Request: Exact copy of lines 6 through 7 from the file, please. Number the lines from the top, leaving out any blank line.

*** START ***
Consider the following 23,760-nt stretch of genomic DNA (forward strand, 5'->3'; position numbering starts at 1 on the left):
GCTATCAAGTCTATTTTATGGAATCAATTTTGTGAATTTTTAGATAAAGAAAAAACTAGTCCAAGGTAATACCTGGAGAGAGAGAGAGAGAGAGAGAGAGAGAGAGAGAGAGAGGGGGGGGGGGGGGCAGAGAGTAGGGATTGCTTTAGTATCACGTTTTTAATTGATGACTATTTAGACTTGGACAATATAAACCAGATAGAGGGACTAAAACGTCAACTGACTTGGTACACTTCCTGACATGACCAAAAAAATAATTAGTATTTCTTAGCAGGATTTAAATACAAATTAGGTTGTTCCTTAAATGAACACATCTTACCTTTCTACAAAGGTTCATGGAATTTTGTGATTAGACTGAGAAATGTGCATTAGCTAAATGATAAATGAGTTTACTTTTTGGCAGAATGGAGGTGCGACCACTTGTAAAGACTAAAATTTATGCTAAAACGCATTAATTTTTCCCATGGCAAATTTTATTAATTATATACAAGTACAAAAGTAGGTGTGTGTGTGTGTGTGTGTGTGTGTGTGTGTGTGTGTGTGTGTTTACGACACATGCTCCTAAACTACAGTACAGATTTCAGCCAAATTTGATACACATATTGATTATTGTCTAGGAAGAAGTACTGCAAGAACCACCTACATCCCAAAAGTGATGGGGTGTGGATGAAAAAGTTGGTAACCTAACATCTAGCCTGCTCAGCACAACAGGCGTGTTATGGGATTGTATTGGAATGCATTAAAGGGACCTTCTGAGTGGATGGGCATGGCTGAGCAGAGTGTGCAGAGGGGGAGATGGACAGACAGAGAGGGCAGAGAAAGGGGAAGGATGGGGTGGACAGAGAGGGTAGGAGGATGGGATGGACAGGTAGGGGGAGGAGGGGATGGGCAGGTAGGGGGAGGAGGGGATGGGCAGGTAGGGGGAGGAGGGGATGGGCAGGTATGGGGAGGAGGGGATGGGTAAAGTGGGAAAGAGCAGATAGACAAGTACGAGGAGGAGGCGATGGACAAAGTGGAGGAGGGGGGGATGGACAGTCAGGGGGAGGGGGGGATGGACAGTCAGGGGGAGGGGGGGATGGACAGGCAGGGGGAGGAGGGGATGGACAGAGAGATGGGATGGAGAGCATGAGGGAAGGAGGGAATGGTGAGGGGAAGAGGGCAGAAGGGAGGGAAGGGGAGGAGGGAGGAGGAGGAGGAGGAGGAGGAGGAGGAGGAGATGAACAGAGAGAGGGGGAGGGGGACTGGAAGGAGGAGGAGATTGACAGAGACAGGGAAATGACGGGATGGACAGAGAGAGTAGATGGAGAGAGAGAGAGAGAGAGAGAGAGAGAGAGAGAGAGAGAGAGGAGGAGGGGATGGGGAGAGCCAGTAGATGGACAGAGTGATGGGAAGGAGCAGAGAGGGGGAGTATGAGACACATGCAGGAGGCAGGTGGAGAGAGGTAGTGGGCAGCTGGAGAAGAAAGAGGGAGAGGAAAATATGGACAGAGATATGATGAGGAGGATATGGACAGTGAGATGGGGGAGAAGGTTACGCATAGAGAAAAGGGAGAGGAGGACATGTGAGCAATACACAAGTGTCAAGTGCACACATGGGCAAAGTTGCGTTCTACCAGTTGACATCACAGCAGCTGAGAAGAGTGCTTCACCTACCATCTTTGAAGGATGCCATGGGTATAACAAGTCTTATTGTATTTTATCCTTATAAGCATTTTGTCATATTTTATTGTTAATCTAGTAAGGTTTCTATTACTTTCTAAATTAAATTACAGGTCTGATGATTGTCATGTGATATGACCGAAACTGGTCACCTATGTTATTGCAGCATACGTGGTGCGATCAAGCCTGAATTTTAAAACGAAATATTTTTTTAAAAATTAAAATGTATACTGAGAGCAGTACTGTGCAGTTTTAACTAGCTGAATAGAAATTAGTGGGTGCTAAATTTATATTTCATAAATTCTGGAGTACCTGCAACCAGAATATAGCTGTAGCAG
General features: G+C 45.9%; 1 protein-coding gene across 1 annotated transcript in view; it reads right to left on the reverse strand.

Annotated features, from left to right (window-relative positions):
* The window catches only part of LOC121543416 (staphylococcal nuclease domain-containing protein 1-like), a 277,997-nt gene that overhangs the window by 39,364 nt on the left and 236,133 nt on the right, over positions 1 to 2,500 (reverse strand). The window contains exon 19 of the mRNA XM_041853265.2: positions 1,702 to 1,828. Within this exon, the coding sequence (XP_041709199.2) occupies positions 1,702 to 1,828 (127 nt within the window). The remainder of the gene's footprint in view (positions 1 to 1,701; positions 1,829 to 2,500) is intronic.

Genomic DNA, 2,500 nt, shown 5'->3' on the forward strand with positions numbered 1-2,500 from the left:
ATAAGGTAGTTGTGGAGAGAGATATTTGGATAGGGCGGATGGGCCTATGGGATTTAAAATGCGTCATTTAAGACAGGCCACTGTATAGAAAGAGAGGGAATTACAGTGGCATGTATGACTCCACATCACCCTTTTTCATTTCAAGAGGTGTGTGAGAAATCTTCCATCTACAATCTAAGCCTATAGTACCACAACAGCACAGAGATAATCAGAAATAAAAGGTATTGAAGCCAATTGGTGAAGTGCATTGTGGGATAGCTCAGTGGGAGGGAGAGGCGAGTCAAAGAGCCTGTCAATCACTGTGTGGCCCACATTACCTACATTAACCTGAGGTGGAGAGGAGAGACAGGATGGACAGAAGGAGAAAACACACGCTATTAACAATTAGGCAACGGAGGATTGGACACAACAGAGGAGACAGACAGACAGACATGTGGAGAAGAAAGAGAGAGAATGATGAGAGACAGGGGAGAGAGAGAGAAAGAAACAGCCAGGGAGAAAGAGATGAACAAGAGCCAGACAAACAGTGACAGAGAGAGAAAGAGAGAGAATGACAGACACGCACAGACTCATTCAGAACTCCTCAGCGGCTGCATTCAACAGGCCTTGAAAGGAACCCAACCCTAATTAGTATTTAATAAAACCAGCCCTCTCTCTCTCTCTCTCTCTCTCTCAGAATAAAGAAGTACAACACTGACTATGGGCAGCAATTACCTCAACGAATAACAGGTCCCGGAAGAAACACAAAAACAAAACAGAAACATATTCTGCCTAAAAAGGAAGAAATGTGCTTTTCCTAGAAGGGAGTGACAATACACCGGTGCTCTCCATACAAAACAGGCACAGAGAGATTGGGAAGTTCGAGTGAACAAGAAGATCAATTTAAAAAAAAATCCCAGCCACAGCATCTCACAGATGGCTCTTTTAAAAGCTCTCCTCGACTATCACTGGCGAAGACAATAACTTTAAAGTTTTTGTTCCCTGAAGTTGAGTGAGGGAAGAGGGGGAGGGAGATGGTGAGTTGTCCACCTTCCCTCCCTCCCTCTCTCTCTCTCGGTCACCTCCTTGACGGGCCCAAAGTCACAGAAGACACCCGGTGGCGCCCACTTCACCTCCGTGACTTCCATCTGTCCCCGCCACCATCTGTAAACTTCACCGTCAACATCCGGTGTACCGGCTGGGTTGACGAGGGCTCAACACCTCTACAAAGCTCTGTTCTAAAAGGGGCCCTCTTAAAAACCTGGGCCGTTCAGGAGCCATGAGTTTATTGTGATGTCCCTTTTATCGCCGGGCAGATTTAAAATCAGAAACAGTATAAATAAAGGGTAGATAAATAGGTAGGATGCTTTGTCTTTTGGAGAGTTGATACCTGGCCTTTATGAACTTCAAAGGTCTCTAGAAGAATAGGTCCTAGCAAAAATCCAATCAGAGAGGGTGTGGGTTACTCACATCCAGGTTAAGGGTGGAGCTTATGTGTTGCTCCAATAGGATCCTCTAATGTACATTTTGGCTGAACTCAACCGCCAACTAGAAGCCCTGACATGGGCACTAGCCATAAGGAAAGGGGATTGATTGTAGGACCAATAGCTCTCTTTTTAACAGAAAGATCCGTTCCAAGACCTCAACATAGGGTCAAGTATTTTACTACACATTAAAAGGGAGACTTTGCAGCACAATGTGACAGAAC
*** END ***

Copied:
Genomic DNA, 2,500 nt, shown 5'->3' on the forward strand with positions numbered 1-2,500 from the left:
ATAAGGTAGTTGTGGAGAGAGATATTTGGATAGGGCGGATGGGCCTATGGGATTTAAAATGCGTCATTTAAGACAGGCCACTGTATAGAAAGAGAGGGAATTACAGTGGCATGTATGACTCCACATCACCCTTTTTCATTTCAAGAGGTGTGTGAGAAATCTTCCATCTACAATCTAAGCCTATAGTACCACAACAGCACAGAGATAATCAGAAATAAAAGGTATTGAAGCCAATTGGTGAAGTGCATTGTGGGATAGCTCAGTGGGAGGGAGAGGCGAGTCAAAGAGCCTGTCAATCACTGTGTGGCCCACATTACCTACATTAACCTGAGGTGGAGAGGAGAGACAGGATGGACAGAAGGAGAAAACACACGCTATTAACAATTAGGCAACGGAGGATTGGACACAACAGAGGAGACAGACAGACAGACATGTGGAGAAGAAAGAGAGAGAATGATGAGAGACAGGGGAGAGAGAGAGAAAGAAACAGCCAGGGAGAAAGAGATGAACAAGAGCCAGACAAACAGTGACAGAGAGAGAAAGAGAGAGAATGACAGACACGCACAGACTCATTCAGAACTCCTCAGCGGCTGCATTCAACAGGCCTTGAAAGGAACCCAACCCTAATTAGTATTTAATAAAACCAGCCCTCTCTCTCTCTCTCTCTCTCTCTCAGAATAAAGAAGTACAACACTGACTATGGGCAGCAATTACCTCAACGAATAACAGGTCCCGGAAGAAACACAAAAACAAAACAGAAACATATTCTGCCTAAAAAGGAAGAAATGTGCTTTTCCTAGAAGGGAGTGACAATACACCGGTGCTCTCCATACAAAACAGGCACAGAGAGATTGGGAAGTTCGAGTGAACAAGAAGATCAATTTAAAAAAAAATCCCAGCCACAGCATCTCACAGATGGCTCTTTTAAAAGCTCTCCTCGACTATCACTGGCGAAGACAATAACTTTAAAGTTTTTGTTCCCTGAAGTTGAGTGAGGGAAGAGGGGGAGGGAGATGGTGAGTTGTCCACCTTCCCTCCCTCCCTCTCTCTCTCTCGGTCACCTCCTTGACGGGCCCAAAGTCACAGAAGACACCCGGTGGCGCCCACTTCACCTCCGTGACTTCCATCTGTCCCCGCCACCATCTGTAAACTTCACCGTCAACATCCGGTGTACCGGCTGGGTTGACGAGGGCTCAACACCTCTACAAAGCTCTGTTCTAAAAGGGGCCCTCTTAAAAACCTGGGCCGTTCAGGAGCCATGAGTTTATTGTGATGTCCCTTTTATCGCCGGGCAGATTTAAAATCAGAAACAGTATAAATAAAGGGTAGATAAATAGGTAGGATGCTTTGTCTTTTGGAGAGTTGATACCTGGCCTTTATGAACTTCAAAGGTCTCTAGAAGAATAGGTCCTAGCAAAAATCCAATCAGAGAGGGTGTGGGTTACTCACATCCAGGTTAAGGGTGGAGCTTATGTGTTGCTCCAATAGGATCCTCTAATGTACATTTTGGCTGAACTCAACCGCCAACTAGAAGCCCTGACATGGGCACTAGCCATAAGGAAAGGGGATTGATTGTAGGACCAATAGCTCTCTTTTTAACAGAAAGATCCGTTCCAAGACCTCAACATAGGGTCAAGTATTTTACTACACATTAAAAGGGAGACTTTGCAGCACAATGTGACAGAAC